Ah, those tics. My characteristic tic used to be the word “eventually”. Once that had been pointed out to me, I managed to get rid of it. Eventually. Although I do have to be on my guard. However, this time around, it was mainly eye-rolling and nose-tapping. I was in fits as I read through the edit and found yet another one that had been removed. It never occurred to me at all when I was writing the thing.
Of course, there are some more fundamental re-writes that have needed to be done, and these have resulted in some (entirely amicable) exchanges of views. One scene was completely re-written between the initial submission and the full, another before the final edit and there’s one more that I’m going to have to do this week. I’m going to put the originals up on the “Mrs Darcy” website after publication, incidentally, in a special “deleted scenes” area, just for interest. But we’re getting very close to a final edit now and with any luck we should be done by the end of the coming week.
In my last post I said I wasn’t going to be submitting much this year, preferring to concentrate on writing full length stuff. So how come I’ve sent off no less than three pieces in the last couple of days? I don’t think it was to demonstrate the power of an unreliable narrator …
One of them at least is for a very good cause. Hot on the heels of “100 Stories for Haiti” and “50 Stories for Pakistan”, submissions are now open for “100 Stories for Queensland.” Here’s the link to the Facebook page for the project and here’s where you need to go to submit something. Go on, you know you want to. Even if you don’t get accepted (and, frankly, there’s every chance they’ll throw my effort out) or don’t even submit, please buy the book when it comes out.
It’s fascinating to see how this came about, by the way. Trevor Belshaw, a veteran of both previous projects, put out a call on Twitter and Facebook by simply asking the question “100 Stories for Queensland?”. Jodi Cleghorn, a fellow writer, publisher and (more importantly) Brisbanite responded with “Yes.” And from there the momentum just grew and grew. The power of the net, once again.
Meanwhile, I have other things on my mind tonight. I’ve signed up for NYC Midnight’s “Tweet Me a Story” contest again. All you have to do is think up three tweets based on a given word, and you’re given five hours to do this in – so no problem, right? Wrong. If you’re in the UK, the five hours start at midnight. Wish me luck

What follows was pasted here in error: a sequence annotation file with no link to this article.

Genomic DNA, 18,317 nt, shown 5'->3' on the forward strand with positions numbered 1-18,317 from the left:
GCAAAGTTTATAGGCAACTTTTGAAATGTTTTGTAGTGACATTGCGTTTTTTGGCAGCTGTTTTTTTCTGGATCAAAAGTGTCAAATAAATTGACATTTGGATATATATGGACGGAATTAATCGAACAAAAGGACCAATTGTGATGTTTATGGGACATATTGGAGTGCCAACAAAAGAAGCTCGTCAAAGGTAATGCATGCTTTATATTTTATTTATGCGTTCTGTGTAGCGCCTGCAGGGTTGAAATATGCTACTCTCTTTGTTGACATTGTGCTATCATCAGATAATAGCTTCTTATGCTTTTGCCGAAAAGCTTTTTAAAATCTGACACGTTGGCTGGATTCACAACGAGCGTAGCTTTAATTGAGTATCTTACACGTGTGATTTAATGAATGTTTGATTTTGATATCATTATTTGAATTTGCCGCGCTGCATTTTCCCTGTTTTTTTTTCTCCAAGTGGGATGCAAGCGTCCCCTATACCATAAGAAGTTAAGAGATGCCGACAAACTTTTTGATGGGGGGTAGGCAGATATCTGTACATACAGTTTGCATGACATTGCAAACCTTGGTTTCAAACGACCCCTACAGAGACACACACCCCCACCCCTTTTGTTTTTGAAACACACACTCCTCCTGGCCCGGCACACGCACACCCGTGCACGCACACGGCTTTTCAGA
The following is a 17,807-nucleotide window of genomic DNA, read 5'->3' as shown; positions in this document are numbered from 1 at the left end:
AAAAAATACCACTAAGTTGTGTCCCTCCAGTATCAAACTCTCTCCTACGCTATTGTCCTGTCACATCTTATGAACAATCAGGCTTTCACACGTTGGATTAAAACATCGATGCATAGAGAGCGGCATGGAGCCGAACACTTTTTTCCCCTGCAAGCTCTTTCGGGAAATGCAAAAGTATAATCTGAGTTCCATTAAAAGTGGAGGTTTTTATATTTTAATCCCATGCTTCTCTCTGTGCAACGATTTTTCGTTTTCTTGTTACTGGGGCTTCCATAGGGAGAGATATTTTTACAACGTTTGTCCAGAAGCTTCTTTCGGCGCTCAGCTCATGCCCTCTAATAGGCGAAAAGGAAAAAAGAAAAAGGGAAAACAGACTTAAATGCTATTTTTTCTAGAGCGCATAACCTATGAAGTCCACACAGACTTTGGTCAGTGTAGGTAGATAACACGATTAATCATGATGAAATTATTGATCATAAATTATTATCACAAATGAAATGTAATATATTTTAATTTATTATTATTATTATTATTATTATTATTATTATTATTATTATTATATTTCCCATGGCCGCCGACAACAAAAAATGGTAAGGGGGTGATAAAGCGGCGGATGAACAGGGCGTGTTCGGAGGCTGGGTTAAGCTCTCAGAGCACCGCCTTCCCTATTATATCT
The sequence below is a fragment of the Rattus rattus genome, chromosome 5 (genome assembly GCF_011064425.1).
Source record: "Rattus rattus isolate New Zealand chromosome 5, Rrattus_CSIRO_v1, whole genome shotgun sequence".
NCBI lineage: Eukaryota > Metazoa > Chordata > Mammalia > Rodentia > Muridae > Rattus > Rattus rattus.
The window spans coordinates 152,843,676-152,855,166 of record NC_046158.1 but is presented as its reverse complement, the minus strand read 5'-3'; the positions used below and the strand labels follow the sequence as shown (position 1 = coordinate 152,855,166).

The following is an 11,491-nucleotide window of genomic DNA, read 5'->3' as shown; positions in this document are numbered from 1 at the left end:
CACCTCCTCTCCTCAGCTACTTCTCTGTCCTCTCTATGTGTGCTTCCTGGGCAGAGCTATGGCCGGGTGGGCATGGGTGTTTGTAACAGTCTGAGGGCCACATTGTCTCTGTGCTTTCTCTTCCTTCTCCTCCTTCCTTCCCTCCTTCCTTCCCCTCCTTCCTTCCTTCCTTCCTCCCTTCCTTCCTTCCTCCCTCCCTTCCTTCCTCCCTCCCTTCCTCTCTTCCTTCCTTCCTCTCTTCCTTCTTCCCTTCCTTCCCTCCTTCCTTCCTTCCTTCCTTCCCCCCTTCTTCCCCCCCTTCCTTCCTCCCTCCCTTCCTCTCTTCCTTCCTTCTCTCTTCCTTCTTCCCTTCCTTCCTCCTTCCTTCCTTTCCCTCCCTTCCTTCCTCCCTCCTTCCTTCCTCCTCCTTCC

I’m going to change the nature of this blog very slightly this year, as there probably won’t be so many of the breathless “Look at me I won something” and “Look at me I’ve had something published” posts. This is mainly because I’m intending to focus a bit more on writing longer stuff – but do note the use of the word “intending” there though. So I’m thinking of doing the odd review and interview from time to time as well as the occasional homily from my lofty position as a Nearly Published Author. Hope this works for you out there, although I’m guessing the Russian viagrabots probably won’t care one way or another (hi, by the way, and no thanks, but it was nice of you to offer).
When I was made redundant from my last proper job, back in the early nineties, I did something odd that I’ve only recently worked out the reason for. After I’d had my interview with my boss (which I really hadn’t seen coming and the nature of which I only realised when it became apparent that he was reading from a script) and he’d walked me up to my office to collect my things, we paused on the steps outside the building. Then before I turned to head off into an uncertain future with a mortgage and young family to support, I shook his hand.
For years afterwards, I wondered why I’d done this. It was entirely instinctive, but it seemed the right thing to do at the time. But surely I was letting the man off the hook? Shouldn’t I have sworn at him and spat in his face? He was, after all, potentially ruining my life; in the early nineties, there weren’t many opportunities going, I had serious commitments and my financial position was heading due South even before this happened.
What I eventually worked out was that the handshake wasn’t for his benefit at all. It was all for mine. Basically I was saying to myself that I was big enough to cope with this in a dignified manner and there was no point in bearing a grudge. It was all about (here comes that word) closure. It meant that I could put it all behind me and move on without dwelling on the past. Which is, pretty much, what I did. (Incidentally, it struck me at the same time as this revelation that the Christian principle of “loving thine enemy and praying for thy persecutors” works on exactly the same basis – it’s not for your enemies’ and persecutors’ benefit, but yours. Why did no one ever explain this to me? Or maybe I simply wasn’t listening. Pity. Me and Christianity might have got on better.)